Wendi Goldsmith, Director, Center for Urban Watershed Renewal and alumna, Conway School, has received the 2016 Joan Hodges Queneau Palladium Medal presented jointly by the National Audubon Society and the American Association of Engineering Societies (AAES). The award recognizes an individual who encourages cooperation between engineering professionals and environmentalists to create innovative solutions to environmental problems. Past recipients include Luna Leopold and Jared Cohon. Goldsmith will be honored officially at the annual AAES awards banquet, held April 18, 2016, at the National Academy of Engineering in Washington, D.C.

The award recognizes Goldsmith “for championing science-based practices for resilient facility and infrastructure design and construction using interdisciplinary solutions to integrate ecosystem services, with a broad history of facilitating creative and successful collaboration between engineers, environmental scientists and sustainability policy advocates.” For 25 years her work has demonstrated economically and ecologically effective measures for combined climate change mitigation and adaptation, better preparing communities to avoid disaster losses, a timely topic today.

Goldsmith embraced science and stewardship based design early, having graduated in 1990 from the Conway School, soon after graduating from Yale with joint degrees in Geology and Geophysics and Environmental Studies. Goldsmith has returned often to Conway as guest lecturer, critic, and seminar leader and currently serves as Master Teacher. She was co-founder in 1999 and has since served as Director of the Center for Urban Watershed Renewal, an NGO. She was also CEO of Bioengineering Group, a science and design firm, from 1992 until its sale in 2014. A licensed geologist, she is best known for her work promoting and conducting planning and design of green infrastructure and related measures applying natural system functions linked to engineering performance. Green infrastructure uses living plants, natural sediment transport process, and healthy soils to add self-repair capacity and harness local energy inputs and outputs. While the approach has an established history, Goldsmith helped broaden its acceptance, including for applications previously deemed too complex and demanding. She assisted many private sector as well as federal, state, and municipal government clients to understand the technical feasibility, socioeconomic value, and ecological benefits through research, trainings, and consulting roles on hundreds of planning and design projects throughout the US and abroad. Her projects have garnered numerous top national awards, including from ASCE, ACEC, and AAEA.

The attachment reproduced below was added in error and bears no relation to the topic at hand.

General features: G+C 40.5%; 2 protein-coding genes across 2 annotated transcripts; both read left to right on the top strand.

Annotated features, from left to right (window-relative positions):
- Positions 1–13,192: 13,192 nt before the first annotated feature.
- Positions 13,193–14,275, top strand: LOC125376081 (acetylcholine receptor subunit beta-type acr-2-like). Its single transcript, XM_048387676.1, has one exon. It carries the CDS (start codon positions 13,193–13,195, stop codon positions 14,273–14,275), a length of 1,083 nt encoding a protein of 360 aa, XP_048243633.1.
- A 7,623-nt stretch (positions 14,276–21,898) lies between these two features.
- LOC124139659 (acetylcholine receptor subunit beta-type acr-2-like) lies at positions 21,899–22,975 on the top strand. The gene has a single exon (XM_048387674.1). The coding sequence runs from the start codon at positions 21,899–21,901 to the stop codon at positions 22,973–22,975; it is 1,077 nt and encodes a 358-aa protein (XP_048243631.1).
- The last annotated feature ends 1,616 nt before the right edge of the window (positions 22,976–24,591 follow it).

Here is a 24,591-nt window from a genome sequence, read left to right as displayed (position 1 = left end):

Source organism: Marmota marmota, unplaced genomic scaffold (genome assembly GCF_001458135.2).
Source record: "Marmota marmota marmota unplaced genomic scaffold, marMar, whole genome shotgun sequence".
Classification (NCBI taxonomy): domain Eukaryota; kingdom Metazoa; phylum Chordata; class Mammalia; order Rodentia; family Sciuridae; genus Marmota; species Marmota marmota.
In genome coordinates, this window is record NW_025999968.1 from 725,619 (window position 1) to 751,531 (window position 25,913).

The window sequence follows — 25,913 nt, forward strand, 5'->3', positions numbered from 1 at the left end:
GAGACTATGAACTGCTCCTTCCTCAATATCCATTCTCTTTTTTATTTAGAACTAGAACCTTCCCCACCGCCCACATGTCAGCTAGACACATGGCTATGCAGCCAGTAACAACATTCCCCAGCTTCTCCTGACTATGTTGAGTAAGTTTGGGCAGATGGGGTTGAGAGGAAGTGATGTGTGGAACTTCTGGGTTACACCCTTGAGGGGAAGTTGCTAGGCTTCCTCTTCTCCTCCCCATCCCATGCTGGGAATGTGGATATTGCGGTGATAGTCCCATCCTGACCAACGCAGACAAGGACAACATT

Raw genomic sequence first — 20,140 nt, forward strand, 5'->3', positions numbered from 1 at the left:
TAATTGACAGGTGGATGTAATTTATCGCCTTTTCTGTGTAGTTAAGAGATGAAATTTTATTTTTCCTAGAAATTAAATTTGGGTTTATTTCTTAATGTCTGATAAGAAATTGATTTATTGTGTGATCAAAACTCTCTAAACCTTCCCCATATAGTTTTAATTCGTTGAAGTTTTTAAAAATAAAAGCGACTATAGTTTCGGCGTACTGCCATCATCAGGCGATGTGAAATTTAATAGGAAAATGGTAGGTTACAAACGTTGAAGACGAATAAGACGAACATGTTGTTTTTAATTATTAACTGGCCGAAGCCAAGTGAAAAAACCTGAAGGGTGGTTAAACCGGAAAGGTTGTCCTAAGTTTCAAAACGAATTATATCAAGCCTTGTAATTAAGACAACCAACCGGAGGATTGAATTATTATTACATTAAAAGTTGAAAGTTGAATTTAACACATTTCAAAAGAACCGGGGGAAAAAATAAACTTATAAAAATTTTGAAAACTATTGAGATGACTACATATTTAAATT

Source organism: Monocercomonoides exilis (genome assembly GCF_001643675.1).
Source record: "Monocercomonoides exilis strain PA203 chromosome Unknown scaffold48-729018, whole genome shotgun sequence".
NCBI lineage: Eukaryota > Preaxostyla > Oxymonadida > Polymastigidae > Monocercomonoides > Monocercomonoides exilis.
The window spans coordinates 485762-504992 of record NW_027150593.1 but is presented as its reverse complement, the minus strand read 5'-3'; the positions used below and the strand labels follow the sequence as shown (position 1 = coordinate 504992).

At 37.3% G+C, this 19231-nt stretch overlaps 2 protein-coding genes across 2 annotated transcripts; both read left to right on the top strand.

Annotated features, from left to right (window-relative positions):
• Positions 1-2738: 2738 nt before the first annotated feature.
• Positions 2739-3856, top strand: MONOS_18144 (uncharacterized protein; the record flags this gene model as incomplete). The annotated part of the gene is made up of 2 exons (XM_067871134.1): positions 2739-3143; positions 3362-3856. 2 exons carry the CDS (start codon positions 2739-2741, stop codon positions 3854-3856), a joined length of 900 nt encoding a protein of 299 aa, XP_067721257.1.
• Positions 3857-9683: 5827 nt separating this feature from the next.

In collaboration with The Nature Conservancy, Society of American Military Engineers, and others, Goldsmith has supported policy development through engagement with elected officials and industry forums. She has led the Center for Urban Watershed Renewal’s policy formulation and outreach related to green infrastructure for climate and disaster resilience in coastal and river corridors based on Public-Private Partnership mechanisms for finance. In addition to reports related to projects and policy development, she has authored many papers, book chapters, and two books to better share information with fellow practitioners. Her notable honors include the Bronze Order of the De Fleury Medal.

The Center for Urban Watershed Renewal’s mission is to transform stigmatized and degraded sites into ecologically, economically, and socially viable amenities. Successfully leveraging grants and Public-Private Partnership finance, the Center (www.CUWR.org) has engaged in developing policy and transacting projects for conservation and restoration of over 60,000 acres of contaminated and damaged lands across the US.

For more information, contact Donna Sopper, Executive Administrator, dsopper@cuwr.org.